The premise behind the apocalyptic blockbuster “The Day After Tomorrow” has taken on a profound new meaning with European scientists now saying they have evidence the planet’s circulation of ocean water lies in the balance.
Their new paper suggests the results of reaching the tipping point for the Atlantic Meridional Overturning Circulation (AMOC) could be even more severe than scientists thought.
“What surprised us was the rate at which tipping occurs,” said the paper’s lead author, René van Westen, of Utrecht University. “It will be devastating.”
The research has been published in Science Advances.
AMOC takes water from the tropics and moves it up to Greenland and Europe to be cooled, before travelling back down again.
The Southern Hemisphere has two similar systems occurring near New Zealand and the tip of South America.
But this incredible ocean process only works because of salt. The cold, salty water near the poles sinks, to then travel south along deep currents. But with melting sea ice, the water is no longer as salty, and it no longer sinks.
“Climate change melts these ice caps around Greenland and Antarctica,” said climate and oceans researcher Professor Matthew England from the University of New South Wales.
“That’s why these overturning circulations are at risk of slowing down and eventually collapsing – we’re adding melt water and melt water is very buoyant.”
But this new study found that if we reach the tipping point – or point of no return – we won’t have long before we start to see the effects.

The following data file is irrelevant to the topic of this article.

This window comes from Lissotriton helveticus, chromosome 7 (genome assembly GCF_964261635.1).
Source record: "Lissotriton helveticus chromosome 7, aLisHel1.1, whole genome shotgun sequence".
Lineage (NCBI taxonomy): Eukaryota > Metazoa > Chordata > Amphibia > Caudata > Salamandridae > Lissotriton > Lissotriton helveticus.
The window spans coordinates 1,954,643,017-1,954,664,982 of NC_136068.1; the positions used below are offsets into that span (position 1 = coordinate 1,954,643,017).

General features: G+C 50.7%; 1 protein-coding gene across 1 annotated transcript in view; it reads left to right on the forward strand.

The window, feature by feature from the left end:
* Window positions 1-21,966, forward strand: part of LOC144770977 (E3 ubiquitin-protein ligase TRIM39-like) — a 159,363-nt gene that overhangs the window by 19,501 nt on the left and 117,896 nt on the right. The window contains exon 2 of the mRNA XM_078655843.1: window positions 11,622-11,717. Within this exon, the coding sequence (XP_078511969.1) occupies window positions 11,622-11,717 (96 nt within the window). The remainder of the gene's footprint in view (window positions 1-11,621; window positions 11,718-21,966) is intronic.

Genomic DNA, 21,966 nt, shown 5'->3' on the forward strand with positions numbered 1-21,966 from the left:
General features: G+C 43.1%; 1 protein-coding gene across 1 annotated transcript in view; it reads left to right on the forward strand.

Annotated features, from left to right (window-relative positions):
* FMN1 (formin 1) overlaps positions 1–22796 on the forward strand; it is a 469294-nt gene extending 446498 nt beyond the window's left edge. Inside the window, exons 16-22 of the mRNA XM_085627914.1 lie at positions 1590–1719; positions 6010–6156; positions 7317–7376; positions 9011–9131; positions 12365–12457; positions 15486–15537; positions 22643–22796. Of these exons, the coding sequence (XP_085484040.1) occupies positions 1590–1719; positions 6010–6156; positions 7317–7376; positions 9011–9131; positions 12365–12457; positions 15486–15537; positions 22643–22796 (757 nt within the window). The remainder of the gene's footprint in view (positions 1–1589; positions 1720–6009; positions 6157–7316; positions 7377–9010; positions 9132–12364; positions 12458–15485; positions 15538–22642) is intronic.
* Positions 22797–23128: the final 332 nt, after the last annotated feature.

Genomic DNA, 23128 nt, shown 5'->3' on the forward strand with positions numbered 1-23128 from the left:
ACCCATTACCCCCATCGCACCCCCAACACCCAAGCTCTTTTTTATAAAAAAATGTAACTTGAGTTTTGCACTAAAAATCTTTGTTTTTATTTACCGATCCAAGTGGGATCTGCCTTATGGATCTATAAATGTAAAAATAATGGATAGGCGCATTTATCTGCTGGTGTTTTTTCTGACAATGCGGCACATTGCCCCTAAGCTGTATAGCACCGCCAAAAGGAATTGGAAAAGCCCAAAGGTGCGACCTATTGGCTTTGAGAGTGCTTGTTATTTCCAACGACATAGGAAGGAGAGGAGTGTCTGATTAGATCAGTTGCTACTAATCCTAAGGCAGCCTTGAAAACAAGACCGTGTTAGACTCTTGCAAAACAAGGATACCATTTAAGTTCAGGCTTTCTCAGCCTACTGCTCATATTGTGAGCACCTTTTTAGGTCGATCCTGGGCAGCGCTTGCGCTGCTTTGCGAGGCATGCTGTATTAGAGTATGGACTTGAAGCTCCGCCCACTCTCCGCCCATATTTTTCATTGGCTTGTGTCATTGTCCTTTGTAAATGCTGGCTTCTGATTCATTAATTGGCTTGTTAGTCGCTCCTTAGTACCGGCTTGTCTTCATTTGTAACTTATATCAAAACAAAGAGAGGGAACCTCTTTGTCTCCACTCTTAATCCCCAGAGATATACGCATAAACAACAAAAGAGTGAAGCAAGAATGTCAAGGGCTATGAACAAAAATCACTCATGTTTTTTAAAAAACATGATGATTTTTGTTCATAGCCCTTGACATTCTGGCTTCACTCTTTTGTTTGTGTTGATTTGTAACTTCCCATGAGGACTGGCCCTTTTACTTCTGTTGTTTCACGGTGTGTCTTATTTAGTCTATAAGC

“The results showed that the circulation could fully shut down within a century of hitting the tipping point, and that it’s headed in that direction,” the team write in a piece for The Conversation.
“If that happened, average temperatures would drop by several degrees in North America, parts of Asia and Europe, and people would see severe and cascading consequences around the world.”
While in a world of rapid warming, this might seem positive, England warns that’s definitely not the case.
“Whilst global warming will offset that cooling effect for Europe, it sets things like the global energy balance,” he told Cosmos.
“If you disrupt that ocean circulation, you’re disrupting the climate system in a very significant way.”
IPCC reports have suggested that the likelihood of the AMOC tipping point being reached this century is approximately 10%, but researchers like England argue that this could be much higher.
“I would say 30-40%. Almost a toss of a coin, percentage wise,” he said.
“The other important thing to say is that the world doesn’t end in 2100. So, we’re already almost a quarter of the way through the century. I think it’s a bit arbitrary.”
But the report did provide an early warning signal – an amount of freshwater being added into the system – that the researchers suggest will be a few decades away from tipping.
“It’s not science fiction,” van Westen told Inside Climate News.
“We need to show this is not only a Hollywood blockbuster, ‘The Day After Tomorrow’. This is real, this can happen. And I think it’s important and urgent to keep saying to people, okay, we need to really tackle our emissions.”
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